I visited Konya, a city in central Turkey, to pay my respects to Mawlana Jalaluddin Rumi, one of the greatest poets and mystical spiritualists in Islam, who lived there about eight centuries ago.
Rumi inspired the founding of the Mawlawi Sufi order, a mystical branch of Islam. He illuminated spiritual love and made God closer to humans.
“Never think that the paths to God are difficult to pass. To work with holiness is never difficult,” he wrote.
To know how Rumi enlightened people I visited Konya’s Mevlana Museum. The museum and his mausoleum are located in the compound that used to be a dervish lodge of the order. A dervish is someone who follows a Sufi Muslim life of austere poverty, known as Tariqah. Mawlawi was an official state institution supported by sultans and officials in the Ottoman Empire from the 17th to the 19th century.
In the lodge, dervishes learned about music, poetry, calligraphy, Sema (ritual dance), and Islamic spiritual discipline. The living quarters and kitchen now exhibit the goods that were once used in the lodge, such as banners, emblems, prayer beads, prayer rugs, beautiful calligraphic Korans, pens, candle stands, ornate clothing and musical instruments. It is clear that for Rumi, spiritual music and dance are an important part of religious expression. After visiting the museum, it’s easy to see that the dervishes led a devout life in order to be closer to God.
Rumi was born in 1207 in Balkh, located in present day Afghanistan, which had been a major center for Islam learning. His father, Bahauddin Valad, was a Muslim preacher, scholar and Sufi master and named him Jalaluddin Muhammad bin Husein al Balkhi. When the Mongol Empire invaded Central Asia, the family fled. Sultan Alauddin of the Seljuk Sultanate then invited the family to live in Konya, the capital.
Later, he changed his name to Jalaluddin Muhammad al Rumi. This is because Anatolia — present day western Turkey — was called Rum for centuries, as it was part of the Eastern Roman Empire. In Turkey, Iran, India and Pakistan Rumi has always been known as Mawlana, an Arabic word that means “Our Master.” Only in the West has he been called Rumi.
Rumi was a pious Muslim. By the age of 24 when his father died, he was an accomplished scholar in Islamic science. For 10 years he studied under Sayyid Burhanuddin Tarmizi. When he was 37 he met his second Sufi master, Shamsuddin Muhammad Al Tabriz. Shamsuddin introduced him to Islamic mysticism. After three years together, Shamsuddin transformed Rumi into a mature lover of God.
Rumi’s works were originally written in Persian. He has two masterpieces: Diwan Shams Tabriz, consisting of 40,000 verses. It speaks to his contemporary feelings, spiritual intoxication and ecstatic love, while in the spiritual state of “Sama,” which means “listening to God” and involves singing, dancing, poetry and prayers. His other major work, Mathnawi, consists of 25,000 verses in six volumes.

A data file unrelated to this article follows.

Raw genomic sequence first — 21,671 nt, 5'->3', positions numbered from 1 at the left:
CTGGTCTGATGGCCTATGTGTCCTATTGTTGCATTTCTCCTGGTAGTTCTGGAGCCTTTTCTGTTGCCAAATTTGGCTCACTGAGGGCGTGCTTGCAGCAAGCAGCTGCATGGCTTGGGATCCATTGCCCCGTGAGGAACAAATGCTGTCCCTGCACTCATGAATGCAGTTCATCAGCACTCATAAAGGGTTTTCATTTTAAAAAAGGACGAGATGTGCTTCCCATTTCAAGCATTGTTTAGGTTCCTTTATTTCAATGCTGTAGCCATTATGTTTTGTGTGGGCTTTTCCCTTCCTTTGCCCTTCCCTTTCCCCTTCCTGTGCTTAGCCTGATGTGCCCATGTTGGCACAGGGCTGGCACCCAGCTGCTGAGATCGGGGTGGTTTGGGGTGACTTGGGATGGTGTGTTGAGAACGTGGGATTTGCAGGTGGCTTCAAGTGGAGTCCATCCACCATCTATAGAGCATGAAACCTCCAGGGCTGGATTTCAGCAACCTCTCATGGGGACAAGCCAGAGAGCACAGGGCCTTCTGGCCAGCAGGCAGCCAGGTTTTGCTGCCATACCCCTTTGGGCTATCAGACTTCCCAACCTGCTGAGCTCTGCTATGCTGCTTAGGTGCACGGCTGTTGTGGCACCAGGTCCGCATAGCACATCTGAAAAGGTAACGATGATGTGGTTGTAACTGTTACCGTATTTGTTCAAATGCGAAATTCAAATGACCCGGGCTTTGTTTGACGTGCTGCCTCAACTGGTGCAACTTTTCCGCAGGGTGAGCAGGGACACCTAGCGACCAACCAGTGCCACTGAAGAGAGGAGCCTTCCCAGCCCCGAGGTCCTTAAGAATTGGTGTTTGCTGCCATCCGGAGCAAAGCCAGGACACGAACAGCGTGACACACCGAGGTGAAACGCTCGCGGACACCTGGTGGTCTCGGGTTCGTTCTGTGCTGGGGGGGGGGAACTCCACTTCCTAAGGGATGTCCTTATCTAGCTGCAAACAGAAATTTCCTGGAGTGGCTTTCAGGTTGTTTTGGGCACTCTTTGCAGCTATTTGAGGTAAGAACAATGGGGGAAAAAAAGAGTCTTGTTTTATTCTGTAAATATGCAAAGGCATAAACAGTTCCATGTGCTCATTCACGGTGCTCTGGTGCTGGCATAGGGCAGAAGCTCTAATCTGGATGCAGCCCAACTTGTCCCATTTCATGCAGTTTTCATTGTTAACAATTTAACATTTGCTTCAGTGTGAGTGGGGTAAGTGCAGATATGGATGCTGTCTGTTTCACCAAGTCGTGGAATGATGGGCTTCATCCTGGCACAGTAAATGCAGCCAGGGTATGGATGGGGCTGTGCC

Rumi has become known as poet of love, as translations separate his love poems from his belief in God and Islam. In fact, for Rumi the tremendous love in his works was an expression of his love for God.
Yet Rumi’s works cross boundaries. In “A Gift of Love,” Rumi’s poems were adapted by Deepak Chopra and set to music, Madonna used a translation of Rumi’s verses praising God, and Donna Karan played recitations of his poetry in her fashion shows. In 2001, his poems were the best selling in the United States, and Unesco chose 2007 as the Year of Rumi. Even Sean Stone, an actor, documentary maker and son of director Oliver Stone, is planning a film about Rumi’s life.
Rumi died in 1273. People have commemorated the anniversary of his death for centuries, and in the last 50 years people have marked his death on Dec. 17. Mawlawis call it the “night of union” and gather in Konya to perform Sama.
I walked to the local mausoleum and, like other visitors, I took off my shoes to enter. The gate led me to the Tilavet Room decorated with exquisite Ottoman calligraphy. There is a raised platform where the tombs are situated. Rumi’s is covered with brocade, embroidered in gold with Koranic verses, located under a green dome. Visitors stood in front of his tomb, solemnly reciting prayers. I was trembling. By the time I stood before his tomb, I burst into tears and prayed for him. I felt no distance from him, as if overwhelming love was radiating.
In semahane (dance hall), others performed prayers for him. I was speechless. I moved to the next room, a small mosque that is now used to exhibit a collection of old Korans and prayer rugs from the Seljuk Turk to Ottoman Empire times. Exiting the mausoleum, I felt happiness and melancholy.